The Town Without Elections

Inter-generational power is a thing.

To stick with a general theme of late, I commend this piece from Kyle Whitemore at A fight for rights and control in a Black Belt town without elections.

Braxton, who is Black, is one of two men who claim to be mayor here. The other, Woody Stokes, is white. Eights folks lay claim to the city’s four council seats.

Now control of Newbern town government is at the center of a lawsuit in federal court alleging blatant disfranchisement — a case that focuses, not on control of Congress or the delegates to the Electoral College, but over who gets their roads paved when there’s money for it and their ditches cleared after storms.

The whole situation is complex, so I recommend reading the piece in full, as a simple excerpt will not suffice. The town in question is Newbern, AL and it is located in the Black Belt region of the state that I recently commented upon (it is not far from Selma). It is in a poor, largely ignored, part of the state.

One of the claimants to mayor inherited the position (yes, you read that correctly).

What also makes this an odd place for an election law case is that, as far back as anyone can remember, Newbern has never had an election.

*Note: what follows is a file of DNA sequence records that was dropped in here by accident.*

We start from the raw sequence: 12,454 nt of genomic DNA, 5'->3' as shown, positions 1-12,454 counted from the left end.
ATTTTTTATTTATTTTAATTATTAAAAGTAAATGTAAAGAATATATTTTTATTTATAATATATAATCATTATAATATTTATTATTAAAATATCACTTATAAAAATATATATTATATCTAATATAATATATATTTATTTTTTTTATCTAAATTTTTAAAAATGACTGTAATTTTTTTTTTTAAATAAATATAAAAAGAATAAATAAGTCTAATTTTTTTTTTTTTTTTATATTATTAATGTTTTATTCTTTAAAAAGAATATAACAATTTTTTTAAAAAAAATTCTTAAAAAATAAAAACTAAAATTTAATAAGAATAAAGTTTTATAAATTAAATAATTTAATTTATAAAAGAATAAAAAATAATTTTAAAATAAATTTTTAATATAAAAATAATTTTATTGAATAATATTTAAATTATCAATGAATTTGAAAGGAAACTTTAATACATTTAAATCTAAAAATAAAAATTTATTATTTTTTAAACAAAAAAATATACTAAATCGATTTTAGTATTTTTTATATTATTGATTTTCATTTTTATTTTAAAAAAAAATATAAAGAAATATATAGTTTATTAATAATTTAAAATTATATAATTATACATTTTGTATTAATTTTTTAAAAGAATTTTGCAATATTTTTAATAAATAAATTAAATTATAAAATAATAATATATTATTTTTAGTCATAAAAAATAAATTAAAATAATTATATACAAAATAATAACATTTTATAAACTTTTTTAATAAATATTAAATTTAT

Instead, the mayor and council have acted as a sort of self-appointing board. Stokes’ full name is Haywood Stokes III, who inherited the job from Haywood Stokes Jr. Likewise, other officials have passed control to new people after incumbents moved away, retired or died. The town is about 80 percent Black but most of these officials have been white.

And that has been how this town has worked, at least until Braxton qualified to run for office.

Emphasis mine.

Again, I commend the piece in full.

I will say that apart from the obvious democracy and race issues, the case is also an example, albeit an extreme one, of why I tend not to accept the notion that local government is the purest government, but instead the government that is often the easiest to corrupt.

FILED UNDER: History, Law and the Courts, Race and Politics, Society, US Politics, , ,
Steven L. Taylor
About Steven L. Taylor
Steven L. Taylor is a Professor of Political Science and a College of Arts and Sciences Dean. His main areas of expertise include parties, elections, and the institutional design of democracies. His most recent book is the co-authored A Different Democracy: American Government in a 31-Country Perspective. He earned his Ph.D. from the University of Texas and his BA from the University of California, Irvine. He has been blogging since 2003 (originally at the now defunct Poliblog). Follow Steven on Twitter


  1. Jay L Gischer says:

    It’s all perfectly legal I’m sure, and after all, the skills people learn while clearing their own ditches have a marketable value.

  2. JohnMc says:

    Have a family connection to Newbern. Two forebears served between them 100 years as Methodist preachers in those parts. Result is lots of family are buried there. The feeling one gets is very Faulkner. When I read the story some time ago it rang true as a bell.

  3. Sleeping Dog says:

    The town is about 80 percent Black but most of these officials have been white.

    That reminds me of the thiefastans in north St. Louis Cty.